Animal Bite

What do I need to know about an animal bite?

Animal bite injuries range from shallow cuts to deep, life-threatening wounds. An animal can cut or puncture the skin when it bites. Your skin may be torn from your body. Your skin may swell or bruise even if the bite does not break the skin. Animal bites occur more often on the hands, arms, legs, and face. Bites from dogs and cats are the most common injuries.

What does my caregiver need to know about my animal bite?

  • What kind of animal bit you? Is the animal a pet? If so, are its vaccines updated?

  • When and where did the bite happen? Was the animal bothered by you or another person before it bit? Did the animal show any fear?

  • Can the animal be brought in to watch it for sickness or disease?

  • Has the wound been treated? If so, what did you use to treat it?

  • Do you have any health conditions? Do you currently take any medicines? When was your last tetanus shot?

What tests may I need after an animal bite?

Your caregiver will look at how big and deep the bite wounds are. He will ask if any area feels numb. Your caregiver will check how well you can move the bitten area. He will also check for signs of infection. You may also need the following:

  • Blood tests and wound cultures: Your caregiver will collect blood, fluid, or tissue to test for infection.

  • X-ray: This test checks for fractures or objects inside the wound.

How is an animal bite treated?

  • Irrigation: Caregivers use saline (salt water) or germ-killing cleansers to wash out your wound.

  • Debridement: Caregivers cut away damaged, dead, or infected tissue to help your wound heal.

  • Medicines:

    • Antibiotics: This medicine is given to help treat or prevent an infection caused by bacteria.

    • Pain medicine: You may be given medicine to take away or decrease pain. Do not wait until the pain is severe before you take your medicine.

    • Tetanus vaccine: A bite wound can cause tetanus. Tetanus is a life-threatening infection that affects the nerves and muscles. You may need a shot to prevent tetanus if you got the vaccine more than 5 years ago.

    • Rabies vaccine: Rabies is a life-threatening infection that is caused by animal bites. The rabies vaccine helps prevent rabies.

  • Stitches: Caregivers may need to close your wound with stitches. This is usually done if the wound is large and is not infected.

  • Surgery: Caregivers may need to repair deeper injuries and severe wounds.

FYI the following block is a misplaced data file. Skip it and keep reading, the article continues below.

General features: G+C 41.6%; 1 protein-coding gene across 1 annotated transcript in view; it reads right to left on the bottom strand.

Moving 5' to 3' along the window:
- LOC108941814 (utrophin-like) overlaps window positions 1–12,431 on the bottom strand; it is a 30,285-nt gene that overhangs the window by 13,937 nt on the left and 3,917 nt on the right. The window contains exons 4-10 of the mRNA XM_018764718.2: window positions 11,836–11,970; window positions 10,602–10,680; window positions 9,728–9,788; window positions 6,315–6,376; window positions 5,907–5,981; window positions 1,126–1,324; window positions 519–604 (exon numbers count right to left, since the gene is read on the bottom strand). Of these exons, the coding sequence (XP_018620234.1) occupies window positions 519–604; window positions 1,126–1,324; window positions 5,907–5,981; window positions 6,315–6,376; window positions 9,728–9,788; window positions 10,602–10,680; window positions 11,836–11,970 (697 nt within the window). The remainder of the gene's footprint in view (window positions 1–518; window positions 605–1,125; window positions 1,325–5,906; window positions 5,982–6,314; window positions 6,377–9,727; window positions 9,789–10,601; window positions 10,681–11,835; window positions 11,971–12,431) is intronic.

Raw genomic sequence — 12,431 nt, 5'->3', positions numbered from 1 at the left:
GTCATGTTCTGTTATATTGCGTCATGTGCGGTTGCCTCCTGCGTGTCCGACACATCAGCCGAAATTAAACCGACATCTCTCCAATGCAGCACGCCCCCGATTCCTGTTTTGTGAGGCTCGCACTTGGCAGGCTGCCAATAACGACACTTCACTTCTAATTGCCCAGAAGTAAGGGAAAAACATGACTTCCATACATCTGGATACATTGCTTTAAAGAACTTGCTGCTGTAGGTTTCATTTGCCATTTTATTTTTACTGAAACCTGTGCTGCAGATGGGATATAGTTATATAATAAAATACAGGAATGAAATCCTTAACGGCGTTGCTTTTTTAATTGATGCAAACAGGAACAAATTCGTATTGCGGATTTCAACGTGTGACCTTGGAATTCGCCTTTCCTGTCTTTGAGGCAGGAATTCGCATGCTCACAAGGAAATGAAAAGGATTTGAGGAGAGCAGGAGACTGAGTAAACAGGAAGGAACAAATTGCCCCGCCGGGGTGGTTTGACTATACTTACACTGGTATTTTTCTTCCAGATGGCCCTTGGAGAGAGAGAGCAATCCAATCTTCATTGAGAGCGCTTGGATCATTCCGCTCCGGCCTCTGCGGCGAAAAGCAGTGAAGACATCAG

What are the risks of an animal bite?

You may have a scar after the bite heals. You may have long-term problems with numbness or movement where you were bitten. You may develop an infection. An abscess (pus pocket) may form on or near your wound area. The infection may spread to your joints, tendons, or bones. An infection that spreads to the blood is called sepsis and may be life-threatening. You may get tetanus or rabies from the animal bite. This can also be life-threatening.

How can I manage my symptoms?

  • Apply antibiotic ointment as directed: This helps prevent infection in minor skin wounds. It is available without a doctor's order.

  • Keep the wound clean and covered: Wash the wound every day with soap and water or germ-killing cleanser. Ask your caregiver about the kinds of bandages to use.

  • Ice: Ice helps decrease swelling and pain. Ice may also help prevent tissue damage. Use an ice pack, or put crushed ice in a plastic bag. Cover it with a towel and place it on your wound for 15 to 20 minutes every hour or as directed.

  • Elevate: Raise your wound above the level of your heart as often as you can. This will help decrease swelling and pain. Prop your wound on pillows or blankets to keep it elevated comfortably.

How can an animal bite be prevented?

  • Learn to recognize the signs of a scared pet. Avoid quick, sudden movements.

  • Do not step between animals that are fighting.

  • Do not leave a pet alone with a young child.

  • Do not disturb an animal while it eats, sleeps, or cares for its young.

  • Do not approach an animal you do not know, especially one that is tied up or caged.

  • Stay away from animals that seem sick or act strangely.

  • Do not feed or capture wild animals.

When should I contact my caregiver?

Contact your caregiver if:

  • Your pain does not get better, even after you take pain medicine.

  • You have nightmares or flashbacks about the animal bite.

  • You have questions or concerns about your condition or care.

When should I seek immediate care?

Seek care immediately or call 911 if:

  • You have a fever.

  • Your wound is red, swollen, and draining pus.

  • You see red streaks on the skin around the wound.

  • You can no longer move the bitten area.

  • Your heartbeat and breathing are much faster than usual.

  • You feel dizzy and confused.

Care Agreement

You have the right to help plan your care. Learn about your health condition and how it may be treated. Discuss treatment options with your caregivers to decide what care you want to receive. You always have the right to refuse treatment. The above information is an educational aid only. It is not intended as medical advice for individual conditions or treatments. Talk to your doctor, nurse or pharmacist before following any medical regimen to see if it is safe and effective for you.

© 2014 Truven Health Analytics Inc. Information is for End User's use only and may not be sold, redistributed or otherwise used for commercial purposes. All illustrations and images included in CareNotes® are the copyrighted property of A.D.A.M., Inc. or Truven Health Analytics.

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